Herrick 18 Stories
Captain Mau Gris is team leader for the British Army’s Combat Camera Team (CCT) based in Afghanistan throughout the summer 2013 as part of 1 Mechanized Brigade. Op Herrick 18′s CCT also includes Sergeant Barry Lloyd – video cameraman – and Sergeant Barry Pope – photographer.
This trip was the reason we exist, though at the time we didn’t know it. Going in alongside fighting troops to capture their experiences and help out if required.
‘If you don’t get it, you might as well not be there’
It was only meant to be an hour and a half on the cordon for a search operation. The team and I had been put with 3 troop of the Brigade Reconnaissance Force (BRF) along with Matt Cook, a war artist covering the search for bomb making equipment.
I didn’t really think much was going to happen. They aren’t going to put a war artist in the thick of it; even though Matt Cook, who has illustrated for The Times, is a hugely experienced war artist. We would be stuck in one place, the boys would cover it in five minutes; then there’d be an hour of sitting around.
If there is anything that two previous tours has taught me; it’s always those little trips that prove the most interesting. We inserted as we had with the Brigade Operations Company before, with the ground assault force. I knew what was coming (read about that here…) – a ride in my favourite vehicle, the Warthog.
The insertion was as expected, hot, cramped and dusty. Without going into to much detail, the place we were had a bad reputation, everyone was a little on edge and keen to get into some cover.
We moved off into the green zone. I could see we were going to get some great material from here. It was that classic Helmand landscape, lush green in places, working out to desert through various shades of brown and beige. Photogenic but dangerous, as hiding amongst it is easy to do.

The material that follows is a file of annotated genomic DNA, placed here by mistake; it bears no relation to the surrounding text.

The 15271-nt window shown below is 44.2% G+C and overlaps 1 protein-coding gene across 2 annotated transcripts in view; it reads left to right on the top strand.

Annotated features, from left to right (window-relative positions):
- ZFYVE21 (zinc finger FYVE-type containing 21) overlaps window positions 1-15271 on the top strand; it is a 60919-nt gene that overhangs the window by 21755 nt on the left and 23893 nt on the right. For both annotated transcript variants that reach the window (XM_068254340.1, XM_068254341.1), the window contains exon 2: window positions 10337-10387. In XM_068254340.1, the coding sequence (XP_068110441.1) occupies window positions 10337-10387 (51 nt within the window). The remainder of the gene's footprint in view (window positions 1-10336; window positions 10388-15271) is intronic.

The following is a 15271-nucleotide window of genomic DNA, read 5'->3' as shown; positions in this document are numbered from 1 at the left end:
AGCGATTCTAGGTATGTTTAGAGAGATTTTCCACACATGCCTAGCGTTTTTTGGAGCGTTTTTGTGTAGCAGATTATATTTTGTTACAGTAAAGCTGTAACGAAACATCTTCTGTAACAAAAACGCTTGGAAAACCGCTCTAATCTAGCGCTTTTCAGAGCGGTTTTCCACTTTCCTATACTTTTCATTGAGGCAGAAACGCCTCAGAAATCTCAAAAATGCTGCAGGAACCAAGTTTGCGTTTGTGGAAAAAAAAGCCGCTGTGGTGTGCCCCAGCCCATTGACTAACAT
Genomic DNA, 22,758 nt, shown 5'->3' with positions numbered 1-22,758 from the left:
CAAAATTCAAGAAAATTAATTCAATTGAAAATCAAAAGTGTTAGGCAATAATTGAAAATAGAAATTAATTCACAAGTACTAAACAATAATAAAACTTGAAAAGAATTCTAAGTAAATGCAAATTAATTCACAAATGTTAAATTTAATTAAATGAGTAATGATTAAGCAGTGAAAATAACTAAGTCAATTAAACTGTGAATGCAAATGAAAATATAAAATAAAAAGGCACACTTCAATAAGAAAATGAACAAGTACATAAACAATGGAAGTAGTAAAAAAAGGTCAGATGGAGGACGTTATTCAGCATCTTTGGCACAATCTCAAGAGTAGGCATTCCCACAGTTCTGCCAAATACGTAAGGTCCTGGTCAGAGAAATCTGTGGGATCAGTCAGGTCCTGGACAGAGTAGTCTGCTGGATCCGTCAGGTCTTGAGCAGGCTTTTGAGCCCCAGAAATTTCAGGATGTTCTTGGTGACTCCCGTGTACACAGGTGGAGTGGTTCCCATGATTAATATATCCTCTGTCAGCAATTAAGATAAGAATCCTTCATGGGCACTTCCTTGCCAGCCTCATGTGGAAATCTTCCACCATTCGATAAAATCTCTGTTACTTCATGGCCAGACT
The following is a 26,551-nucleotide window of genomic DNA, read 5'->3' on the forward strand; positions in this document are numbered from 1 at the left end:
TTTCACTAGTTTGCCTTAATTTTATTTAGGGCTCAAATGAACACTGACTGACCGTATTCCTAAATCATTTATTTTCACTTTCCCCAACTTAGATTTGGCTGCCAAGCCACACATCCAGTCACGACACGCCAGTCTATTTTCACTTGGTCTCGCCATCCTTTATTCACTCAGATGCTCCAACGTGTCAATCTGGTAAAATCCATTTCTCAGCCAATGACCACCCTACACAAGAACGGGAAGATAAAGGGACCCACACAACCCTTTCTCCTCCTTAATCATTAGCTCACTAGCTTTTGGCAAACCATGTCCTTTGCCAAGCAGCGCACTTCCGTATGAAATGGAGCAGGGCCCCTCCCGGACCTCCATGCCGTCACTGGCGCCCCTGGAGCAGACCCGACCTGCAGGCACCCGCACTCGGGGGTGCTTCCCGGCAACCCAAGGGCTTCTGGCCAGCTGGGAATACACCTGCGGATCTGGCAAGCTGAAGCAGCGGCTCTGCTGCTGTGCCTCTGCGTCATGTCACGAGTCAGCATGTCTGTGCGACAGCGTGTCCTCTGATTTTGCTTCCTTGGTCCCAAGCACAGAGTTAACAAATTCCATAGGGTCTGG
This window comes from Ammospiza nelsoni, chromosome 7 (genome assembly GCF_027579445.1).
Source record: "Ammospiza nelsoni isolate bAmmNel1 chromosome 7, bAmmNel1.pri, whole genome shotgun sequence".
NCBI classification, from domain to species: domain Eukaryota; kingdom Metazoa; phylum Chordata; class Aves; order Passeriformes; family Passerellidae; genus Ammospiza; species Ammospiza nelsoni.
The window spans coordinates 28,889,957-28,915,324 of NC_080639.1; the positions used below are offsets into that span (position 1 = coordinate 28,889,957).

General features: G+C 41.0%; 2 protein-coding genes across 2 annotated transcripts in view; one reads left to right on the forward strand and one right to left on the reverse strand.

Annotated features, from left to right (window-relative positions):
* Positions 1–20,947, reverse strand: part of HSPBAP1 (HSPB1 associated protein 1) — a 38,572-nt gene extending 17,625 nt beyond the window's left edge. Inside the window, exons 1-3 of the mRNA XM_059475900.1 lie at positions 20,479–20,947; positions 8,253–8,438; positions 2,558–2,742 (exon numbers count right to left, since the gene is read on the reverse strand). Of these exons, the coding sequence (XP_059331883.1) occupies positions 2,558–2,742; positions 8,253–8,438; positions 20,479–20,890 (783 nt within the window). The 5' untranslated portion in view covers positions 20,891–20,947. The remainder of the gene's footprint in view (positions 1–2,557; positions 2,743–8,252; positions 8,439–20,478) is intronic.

Lloydie and his Holiness were moving up and down the line of troops as they moved out to get those ‘patrolling shots’ that have graced fronts covers and illustrated reports for 10 years. I had one eye on them; and one eye on the 3D handycam that I was attempting and failing to master.
We gained access to a compound with the guys fanning out to cover the surrounding area. Using ladders guys clambered up to the roofs to increase their line of sight. I suggested to Matt, did he want to get up to get some pictures? He takes pictures on the ground to work from later. He said, ‘yup,’ and clambered up.
I then moved the ladder to a nearby compound climbing up myself. The moment I reached the top of the ladder, three bullets cracked overhead in rapid succession. Accurate, controlled and close. I dropped down. Immediately regretting telling Matt to get up then taking away his only method of getting down. The lads started returning fire, adding to the noise. The guys were shouting;
‘Get cookie off the roof. Get him down.. Now!’
‘The fudging war artist, you know, THE CIVVY.’
‘Oh, fudge’ (or words to that effect.)
Matt hadn’t been with the guys that long so the nickname threw everyone. I was already moving the ladder. Matt climbed down smiling like a Cheshire cat. Adrenaline has that effect on some people.
To report the incident, we needed more than just the audio of guys firing, so I told the two Baz(s) to get up there and gather the material. It was at this point that I paused. Previously, when I have ordered soldiers to put themselves in at risk; in situations like this one, the reasoning is clear. It would give us an advantage on the battlefield. Now the risk verses reward was not as clear cut.
In the end it came down to the basic reason for our existence as a combat camera team; as it is in our mission statement: “The Combat Camera Team provides broadcast standard news footage, audio content, photographic images and copy on stories involving the British Army which, for reasons of national or foreign security, operational necessity or general sensitivity, would not ordinarily be available to the public media.”